Yesterday, a minority group of conservative senators killed a clean minimum wage bill that would have raised the federal minimum wage to $7.25 an hour. Instead, the Senate will now be voting on a “compromise” bill that will pair a minimum wage increase with tax breaks for small businesses.
Sen. Mike Enzi (R-WY) justified his opposition to the clean bill by stating, “We’re trying to make sure we don’t put mom-and-pop businesses and their employees out of work.” President Bush has also said that won’t support a wage increase without business tax breaks because he “punish the millions of small businesses that are creating most of the new jobs in our country.”
But their objections to a clean minimum wage increase are based on myths:
MYTH #1 — Raising the minimum wage will hurt businesses. A study by the Center for American Progress found that employment in small businesses, the number of small businesses, and inflation-adjusted small business payroll growth grew more in states with higher minimum wages than federal minimum wage states. Almost 300 large and small business owners across the country have signed on to Business for a Fair Minimum Wage, which is pushing Congress to raise the federal minimum wage. A recent Gallup poll found that “three out of four small businesses said that an increase in the minimum wage would have no effect on their company.”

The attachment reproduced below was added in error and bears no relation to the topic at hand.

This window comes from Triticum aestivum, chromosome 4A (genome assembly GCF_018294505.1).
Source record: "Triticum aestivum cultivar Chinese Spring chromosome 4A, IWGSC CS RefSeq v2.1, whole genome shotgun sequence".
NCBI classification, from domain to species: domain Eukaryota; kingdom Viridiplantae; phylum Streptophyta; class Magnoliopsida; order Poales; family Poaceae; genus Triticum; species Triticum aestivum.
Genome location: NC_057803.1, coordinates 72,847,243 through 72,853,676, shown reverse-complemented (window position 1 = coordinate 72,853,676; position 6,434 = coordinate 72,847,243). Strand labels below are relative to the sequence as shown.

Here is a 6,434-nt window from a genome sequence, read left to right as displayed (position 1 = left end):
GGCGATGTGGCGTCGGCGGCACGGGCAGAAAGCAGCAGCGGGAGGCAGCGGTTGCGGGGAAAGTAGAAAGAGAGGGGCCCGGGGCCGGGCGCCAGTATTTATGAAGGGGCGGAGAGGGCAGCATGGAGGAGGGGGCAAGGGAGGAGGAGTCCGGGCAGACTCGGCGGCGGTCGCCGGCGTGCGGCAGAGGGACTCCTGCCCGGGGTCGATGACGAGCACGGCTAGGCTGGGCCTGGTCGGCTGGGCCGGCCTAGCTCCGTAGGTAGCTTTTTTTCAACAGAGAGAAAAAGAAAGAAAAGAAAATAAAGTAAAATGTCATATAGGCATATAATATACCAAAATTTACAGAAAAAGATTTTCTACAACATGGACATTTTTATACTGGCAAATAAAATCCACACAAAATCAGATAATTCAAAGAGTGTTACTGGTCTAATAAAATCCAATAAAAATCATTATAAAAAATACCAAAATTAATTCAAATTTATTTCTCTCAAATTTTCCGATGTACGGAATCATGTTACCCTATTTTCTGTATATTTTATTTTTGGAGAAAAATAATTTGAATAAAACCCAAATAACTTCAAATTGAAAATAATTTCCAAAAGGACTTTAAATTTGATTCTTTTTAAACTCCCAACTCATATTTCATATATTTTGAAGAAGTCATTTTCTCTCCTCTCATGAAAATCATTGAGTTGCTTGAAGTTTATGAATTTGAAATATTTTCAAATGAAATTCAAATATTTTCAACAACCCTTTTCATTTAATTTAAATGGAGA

MYTH #2 — Businesses can’t afford to give workers a wage increase. In the past 10 years, Congress has “showered corporations with $276 billion in tax breaks, plus another $36 billion aimed exclusively at small businesses.” Steven Pearlstein of the Washington Post adds that even though the Bush administration has gifted declining tax rates to small businesses over the past several years, “according to the Internal Revenue Service, small-business owners, sole proprietors and the self-employed are, as a group, the biggest tax cheats in America, responsible for $153 billion of the estimated $345 billion tax gap in 2001.”
Today, some conservative senators tried to go even further by completely abolishing the federal minimum wage. Amendments no. 158 by Sen. Jim DeMint (R-SC) and no. 116 by Sen. Wayne Allard (R-CO) would have allowed the states to set their own minimum wage levels.
Send a message to your senators voicing support for a clean minimum wage increase.
(Bob Geiger has more.)